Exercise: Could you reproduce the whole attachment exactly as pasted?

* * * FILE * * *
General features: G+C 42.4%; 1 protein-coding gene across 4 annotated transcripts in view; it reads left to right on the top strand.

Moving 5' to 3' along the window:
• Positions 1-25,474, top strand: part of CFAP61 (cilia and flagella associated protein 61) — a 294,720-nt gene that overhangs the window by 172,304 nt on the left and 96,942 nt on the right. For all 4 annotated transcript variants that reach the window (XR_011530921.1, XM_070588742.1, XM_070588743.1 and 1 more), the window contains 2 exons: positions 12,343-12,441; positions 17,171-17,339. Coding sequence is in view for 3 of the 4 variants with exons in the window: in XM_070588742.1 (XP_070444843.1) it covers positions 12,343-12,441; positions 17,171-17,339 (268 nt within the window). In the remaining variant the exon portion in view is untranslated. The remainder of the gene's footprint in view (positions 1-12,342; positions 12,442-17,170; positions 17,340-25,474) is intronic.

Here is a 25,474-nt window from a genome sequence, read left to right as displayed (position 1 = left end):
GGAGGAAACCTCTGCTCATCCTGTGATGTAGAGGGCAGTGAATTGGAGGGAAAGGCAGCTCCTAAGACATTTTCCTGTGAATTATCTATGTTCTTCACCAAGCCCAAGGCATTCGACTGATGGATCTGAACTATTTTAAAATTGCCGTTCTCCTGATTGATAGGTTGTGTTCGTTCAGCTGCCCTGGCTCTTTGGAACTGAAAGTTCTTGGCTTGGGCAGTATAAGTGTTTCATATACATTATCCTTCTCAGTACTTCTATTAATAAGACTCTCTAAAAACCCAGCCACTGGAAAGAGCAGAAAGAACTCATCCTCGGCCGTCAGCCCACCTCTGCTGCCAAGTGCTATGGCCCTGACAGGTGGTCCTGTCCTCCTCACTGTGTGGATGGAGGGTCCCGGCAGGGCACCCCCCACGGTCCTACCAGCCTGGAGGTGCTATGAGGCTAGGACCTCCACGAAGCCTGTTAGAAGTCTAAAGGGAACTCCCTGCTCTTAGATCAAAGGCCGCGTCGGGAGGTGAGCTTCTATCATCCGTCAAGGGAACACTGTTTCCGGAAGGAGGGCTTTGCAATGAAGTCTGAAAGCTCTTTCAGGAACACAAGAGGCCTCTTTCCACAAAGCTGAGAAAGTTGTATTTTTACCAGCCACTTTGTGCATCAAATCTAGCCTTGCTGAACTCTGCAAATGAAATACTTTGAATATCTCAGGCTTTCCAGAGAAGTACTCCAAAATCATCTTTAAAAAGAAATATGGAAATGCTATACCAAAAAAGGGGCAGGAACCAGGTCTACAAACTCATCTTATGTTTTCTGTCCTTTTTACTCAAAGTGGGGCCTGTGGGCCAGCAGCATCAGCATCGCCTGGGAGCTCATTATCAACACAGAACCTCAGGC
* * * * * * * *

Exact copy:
General features: G+C 42.4%; 1 protein-coding gene across 4 annotated transcripts in view; it reads left to right on the top strand.

Moving 5' to 3' along the window:
• Positions 1-25,474, top strand: part of CFAP61 (cilia and flagella associated protein 61) — a 294,720-nt gene that overhangs the window by 172,304 nt on the left and 96,942 nt on the right. For all 4 annotated transcript variants that reach the window (XR_011530921.1, XM_070588742.1, XM_070588743.1 and 1 more), the window contains 2 exons: positions 12,343-12,441; positions 17,171-17,339. Coding sequence is in view for 3 of the 4 variants with exons in the window: in XM_070588742.1 (XP_070444843.1) it covers positions 12,343-12,441; positions 17,171-17,339 (268 nt within the window). In the remaining variant the exon portion in view is untranslated. The remainder of the gene's footprint in view (positions 1-12,342; positions 12,442-17,170; positions 17,340-25,474) is intronic.

Here is a 25,474-nt window from a genome sequence, read left to right as displayed (position 1 = left end):
GGAGGAAACCTCTGCTCATCCTGTGATGTAGAGGGCAGTGAATTGGAGGGAAAGGCAGCTCCTAAGACATTTTCCTGTGAATTATCTATGTTCTTCACCAAGCCCAAGGCATTCGACTGATGGATCTGAACTATTTTAAAATTGCCGTTCTCCTGATTGATAGGTTGTGTTCGTTCAGCTGCCCTGGCTCTTTGGAACTGAAAGTTCTTGGCTTGGGCAGTATAAGTGTTTCATATACATTATCCTTCTCAGTACTTCTATTAATAAGACTCTCTAAAAACCCAGCCACTGGAAAGAGCAGAAAGAACTCATCCTCGGCCGTCAGCCCACCTCTGCTGCCAAGTGCTATGGCCCTGACAGGTGGTCCTGTCCTCCTCACTGTGTGGATGGAGGGTCCCGGCAGGGCACCCCCCACGGTCCTACCAGCCTGGAGGTGCTATGAGGCTAGGACCTCCACGAAGCCTGTTAGAAGTCTAAAGGGAACTCCCTGCTCTTAGATCAAAGGCCGCGTCGGGAGGTGAGCTTCTATCATCCGTCAAGGGAACACTGTTTCCGGAAGGAGGGCTTTGCAATGAAGTCTGAAAGCTCTTTCAGGAACACAAGAGGCCTCTTTCCACAAAGCTGAGAAAGTTGTATTTTTACCAGCCACTTTGTGCATCAAATCTAGCCTTGCTGAACTCTGCAAATGAAATACTTTGAATATCTCAGGCTTTCCAGAGAAGTACTCCAAAATCATCTTTAAAAAGAAATATGGAAATGCTATACCAAAAAAGGGGCAGGAACCAGGTCTACAAACTCATCTTATGTTTTCTGTCCTTTTTACTCAAAGTGGGGCCTGTGGGCCAGCAGCATCAGCATCGCCTGGGAGCTCATTATCAACACAGAACCTCAGGC